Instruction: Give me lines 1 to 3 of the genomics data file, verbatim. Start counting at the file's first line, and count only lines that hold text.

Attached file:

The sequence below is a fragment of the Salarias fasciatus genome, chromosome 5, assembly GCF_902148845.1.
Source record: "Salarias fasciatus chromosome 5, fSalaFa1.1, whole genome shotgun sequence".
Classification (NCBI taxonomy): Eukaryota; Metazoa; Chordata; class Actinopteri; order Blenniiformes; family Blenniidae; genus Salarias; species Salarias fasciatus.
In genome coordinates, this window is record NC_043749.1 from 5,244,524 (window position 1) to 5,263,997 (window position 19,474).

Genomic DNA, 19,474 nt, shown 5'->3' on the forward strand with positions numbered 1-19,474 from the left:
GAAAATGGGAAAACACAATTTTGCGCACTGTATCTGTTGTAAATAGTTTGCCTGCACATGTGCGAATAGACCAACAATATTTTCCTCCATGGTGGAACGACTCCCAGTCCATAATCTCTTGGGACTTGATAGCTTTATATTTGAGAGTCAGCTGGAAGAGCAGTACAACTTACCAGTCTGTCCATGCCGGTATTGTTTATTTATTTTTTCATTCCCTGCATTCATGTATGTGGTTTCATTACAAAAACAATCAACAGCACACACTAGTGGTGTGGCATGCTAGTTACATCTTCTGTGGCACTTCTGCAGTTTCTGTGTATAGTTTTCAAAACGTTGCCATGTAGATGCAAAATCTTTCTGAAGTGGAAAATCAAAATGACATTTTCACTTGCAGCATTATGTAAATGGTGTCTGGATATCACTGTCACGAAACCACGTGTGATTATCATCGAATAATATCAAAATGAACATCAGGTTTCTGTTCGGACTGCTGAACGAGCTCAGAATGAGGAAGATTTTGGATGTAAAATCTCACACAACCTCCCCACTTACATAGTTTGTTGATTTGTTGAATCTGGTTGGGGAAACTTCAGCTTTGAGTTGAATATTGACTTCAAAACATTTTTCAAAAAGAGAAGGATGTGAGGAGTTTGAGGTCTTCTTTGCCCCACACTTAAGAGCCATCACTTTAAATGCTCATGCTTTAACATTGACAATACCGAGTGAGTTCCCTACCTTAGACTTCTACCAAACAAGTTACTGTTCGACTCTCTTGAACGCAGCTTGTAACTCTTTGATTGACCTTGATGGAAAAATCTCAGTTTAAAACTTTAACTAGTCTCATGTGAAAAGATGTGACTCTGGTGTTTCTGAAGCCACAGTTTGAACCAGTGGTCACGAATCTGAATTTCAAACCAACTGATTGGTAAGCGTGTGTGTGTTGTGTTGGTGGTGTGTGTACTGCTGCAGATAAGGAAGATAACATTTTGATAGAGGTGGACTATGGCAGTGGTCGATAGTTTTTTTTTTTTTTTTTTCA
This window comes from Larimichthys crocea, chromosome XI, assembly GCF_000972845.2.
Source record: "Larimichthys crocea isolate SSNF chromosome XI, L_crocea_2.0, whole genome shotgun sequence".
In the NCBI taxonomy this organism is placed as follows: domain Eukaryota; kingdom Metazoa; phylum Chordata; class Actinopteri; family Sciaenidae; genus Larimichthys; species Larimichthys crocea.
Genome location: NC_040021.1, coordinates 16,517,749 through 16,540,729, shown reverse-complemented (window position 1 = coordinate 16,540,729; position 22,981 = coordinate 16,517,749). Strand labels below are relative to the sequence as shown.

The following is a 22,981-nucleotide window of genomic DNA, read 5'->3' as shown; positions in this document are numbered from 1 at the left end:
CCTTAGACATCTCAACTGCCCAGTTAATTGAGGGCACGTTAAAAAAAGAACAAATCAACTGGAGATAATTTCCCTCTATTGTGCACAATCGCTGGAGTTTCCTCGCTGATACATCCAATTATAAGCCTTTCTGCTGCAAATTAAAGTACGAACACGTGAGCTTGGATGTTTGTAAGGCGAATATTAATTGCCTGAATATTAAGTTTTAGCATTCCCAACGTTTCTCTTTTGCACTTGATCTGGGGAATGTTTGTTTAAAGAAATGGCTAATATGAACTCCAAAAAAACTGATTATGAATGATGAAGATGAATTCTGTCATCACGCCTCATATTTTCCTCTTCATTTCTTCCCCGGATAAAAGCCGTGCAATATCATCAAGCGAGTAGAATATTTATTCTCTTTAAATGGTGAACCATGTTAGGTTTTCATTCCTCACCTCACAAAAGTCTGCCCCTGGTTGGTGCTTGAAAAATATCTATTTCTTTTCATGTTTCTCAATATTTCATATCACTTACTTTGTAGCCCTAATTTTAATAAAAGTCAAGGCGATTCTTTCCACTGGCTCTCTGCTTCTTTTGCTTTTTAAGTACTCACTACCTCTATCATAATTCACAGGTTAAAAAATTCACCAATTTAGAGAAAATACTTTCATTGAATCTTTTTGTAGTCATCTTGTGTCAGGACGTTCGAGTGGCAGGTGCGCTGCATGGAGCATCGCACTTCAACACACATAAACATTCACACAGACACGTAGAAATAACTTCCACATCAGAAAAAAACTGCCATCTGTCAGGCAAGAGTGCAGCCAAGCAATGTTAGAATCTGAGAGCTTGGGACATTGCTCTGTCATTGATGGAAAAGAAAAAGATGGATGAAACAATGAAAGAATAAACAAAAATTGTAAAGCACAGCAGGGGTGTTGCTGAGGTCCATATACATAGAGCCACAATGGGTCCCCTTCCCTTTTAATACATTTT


The sequence below is a fragment of the Salarias fasciatus genome, chromosome 5, assembly GCF_902148845.1.
Source record: "Salarias fasciatus chromosome 5, fSalaFa1.1, whole genome shotgun sequence".
Classification (NCBI taxonomy): Eukaryota; Metazoa; Chordata; class Actinopteri; order Blenniiformes; family Blenniidae; genus Salarias; species Salarias fasciatus.